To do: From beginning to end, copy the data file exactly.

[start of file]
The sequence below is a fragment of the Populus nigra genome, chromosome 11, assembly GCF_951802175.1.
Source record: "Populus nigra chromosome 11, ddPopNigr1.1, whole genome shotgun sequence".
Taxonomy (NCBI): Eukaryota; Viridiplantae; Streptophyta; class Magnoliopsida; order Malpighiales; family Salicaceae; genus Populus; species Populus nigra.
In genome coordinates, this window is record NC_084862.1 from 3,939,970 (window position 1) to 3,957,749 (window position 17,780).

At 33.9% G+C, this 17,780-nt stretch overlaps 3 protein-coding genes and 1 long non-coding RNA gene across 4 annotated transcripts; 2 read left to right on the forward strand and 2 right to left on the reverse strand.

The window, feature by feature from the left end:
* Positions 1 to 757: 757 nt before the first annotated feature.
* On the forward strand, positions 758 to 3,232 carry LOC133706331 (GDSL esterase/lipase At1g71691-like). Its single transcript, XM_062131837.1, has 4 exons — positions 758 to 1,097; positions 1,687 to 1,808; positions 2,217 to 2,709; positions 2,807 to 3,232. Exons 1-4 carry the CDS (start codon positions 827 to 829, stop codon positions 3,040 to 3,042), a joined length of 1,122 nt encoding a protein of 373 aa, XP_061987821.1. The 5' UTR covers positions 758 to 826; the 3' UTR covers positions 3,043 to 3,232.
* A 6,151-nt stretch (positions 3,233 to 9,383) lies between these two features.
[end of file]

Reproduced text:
The sequence below is a fragment of the Populus nigra genome, chromosome 11, assembly GCF_951802175.1.
Source record: "Populus nigra chromosome 11, ddPopNigr1.1, whole genome shotgun sequence".
Taxonomy (NCBI): Eukaryota; Viridiplantae; Streptophyta; class Magnoliopsida; order Malpighiales; family Salicaceae; genus Populus; species Populus nigra.
In genome coordinates, this window is record NC_084862.1 from 3,939,970 (window position 1) to 3,957,749 (window position 17,780).

At 33.9% G+C, this 17,780-nt stretch overlaps 3 protein-coding genes and 1 long non-coding RNA gene across 4 annotated transcripts; 2 read left to right on the forward strand and 2 right to left on the reverse strand.

The window, feature by feature from the left end:
* Positions 1 to 757: 757 nt before the first annotated feature.
* On the forward strand, positions 758 to 3,232 carry LOC133706331 (GDSL esterase/lipase At1g71691-like). Its single transcript, XM_062131837.1, has 4 exons — positions 758 to 1,097; positions 1,687 to 1,808; positions 2,217 to 2,709; positions 2,807 to 3,232. Exons 1-4 carry the CDS (start codon positions 827 to 829, stop codon positions 3,040 to 3,042), a joined length of 1,122 nt encoding a protein of 373 aa, XP_061987821.1. The 5' UTR covers positions 758 to 826; the 3' UTR covers positions 3,043 to 3,232.
* A 6,151-nt stretch (positions 3,233 to 9,383) lies between these two features.